Clouded economic possibilities require deep reforms, but the political leadership that can carry out the responsibility is “missing” in the country and is relying too much on the administration which cannot do the duty, a senior financial sector specialist told on Thursday.
Ananth Narayan, a financial market official who has now become an academic, said there is an over-reliance on the government for decision-making and the nation is also dropping technocrats having a deep understanding of stressed divisions like banking and power.
The remarks come at a time when the already striving economic growth is estimated to go into negative because of the pandemic COVID-19, with some critics securing a GDP reduction of up to 9.5 per cent. The government has declared a Rs 21 lakh crore package to catch the slide and also proclaimed a spate of improvements in sectors like agriculture.
Narayan, who is presently a faculty member at the city-based management institute Bhavan’s SPJIMR, stated in the short-run there would not be disadvantageous discovery progress on the economic front as the problems have been admitted, but suggested that the issues like bad assets in the financial system would come to light in the upcoming fiscal year.
“Firstly, there has to be a recognition that there is an obstacle. If we begin by saying that there are green shoots around us and everything is subtle, I don’t believe those reforms will come around,” he said, emphasising on demand for deep reforms. “Second thing I would prefer to view in Delhi, to be impartial, is something ahead just an empowered administration.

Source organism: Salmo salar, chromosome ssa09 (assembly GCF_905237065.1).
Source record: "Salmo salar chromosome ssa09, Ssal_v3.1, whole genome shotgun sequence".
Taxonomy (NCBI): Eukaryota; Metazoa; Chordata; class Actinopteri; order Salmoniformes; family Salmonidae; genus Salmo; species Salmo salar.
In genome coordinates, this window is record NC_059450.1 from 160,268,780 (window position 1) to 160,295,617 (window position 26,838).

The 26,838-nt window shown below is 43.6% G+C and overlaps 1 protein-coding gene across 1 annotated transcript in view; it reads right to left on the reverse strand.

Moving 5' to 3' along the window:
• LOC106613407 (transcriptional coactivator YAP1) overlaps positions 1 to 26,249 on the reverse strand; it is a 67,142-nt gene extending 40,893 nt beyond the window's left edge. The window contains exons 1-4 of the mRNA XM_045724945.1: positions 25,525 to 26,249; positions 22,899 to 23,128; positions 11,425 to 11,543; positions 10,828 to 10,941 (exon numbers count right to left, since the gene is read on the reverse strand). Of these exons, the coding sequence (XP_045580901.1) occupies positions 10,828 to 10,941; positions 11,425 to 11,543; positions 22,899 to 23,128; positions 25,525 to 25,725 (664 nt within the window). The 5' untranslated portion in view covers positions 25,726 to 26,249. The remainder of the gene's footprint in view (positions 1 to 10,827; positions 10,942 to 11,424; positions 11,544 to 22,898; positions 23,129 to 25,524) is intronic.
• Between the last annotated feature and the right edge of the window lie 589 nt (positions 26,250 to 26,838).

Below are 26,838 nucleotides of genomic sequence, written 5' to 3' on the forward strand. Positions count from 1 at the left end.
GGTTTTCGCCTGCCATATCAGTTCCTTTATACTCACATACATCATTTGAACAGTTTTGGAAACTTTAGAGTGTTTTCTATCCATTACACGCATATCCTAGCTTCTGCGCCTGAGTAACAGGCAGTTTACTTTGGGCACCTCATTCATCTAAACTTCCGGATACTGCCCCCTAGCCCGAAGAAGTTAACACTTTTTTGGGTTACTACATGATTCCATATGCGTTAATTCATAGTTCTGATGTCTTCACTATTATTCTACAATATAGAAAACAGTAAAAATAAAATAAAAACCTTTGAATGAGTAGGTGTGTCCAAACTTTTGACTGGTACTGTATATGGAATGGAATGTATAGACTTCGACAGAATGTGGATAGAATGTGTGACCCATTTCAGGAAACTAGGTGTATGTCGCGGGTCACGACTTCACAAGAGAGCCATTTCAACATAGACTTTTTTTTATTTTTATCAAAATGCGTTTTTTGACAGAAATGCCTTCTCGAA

I believe we are dropping out on political leadership and direction as far as the economy is affected,” he said through a call coordinated by the brokerage Dolat Capital. “At the time, the number of decision making appears to be by bureaucrats, which to me, something which appears in the form of deep reforms,” Narayan added.
Narayan, who was lately selected as the RBI’s nominee director on the board of the crisis-hit Yes bank after the bailout, said his “diagnosis” for the economy is not so proper, but this is not the conclusion of the world unless and listed out operations in which reforms are essential.
These comprise the financial services ecosystem that will not collapse due to interruptions from the RBI and the government, but is not able complete of funding the growth ambitions, he told, adding the reforms ought to be “true” and need to go away “token privatisation” or another round of strengthening.
Likewise, divisions such as power, shipping, telecom, and small businesses also demand improvements, he told, adding that the country also requires to look at methods of creating enough locally in order to decrease imports. The newly announced restructuring plan by the RBI is the most suitable that the central bank could do, but there are not adequate exposures on both the interims and loan restructuring, he said.
“…between now and the time restructuring is concluded, we will not have data on genuine concerns in the financial services ecosystem because there is no individual mandated disclosures about the moratorium, which sector, etc. We will be operating accidentally for a consistent period of time, maybe till the middle of next year, before you know the best level of pressure (is known), he told.
He added that boosting banks and non-banking finance companies to support capital without revealing the exact nature of the book is a ‘moral hazard’.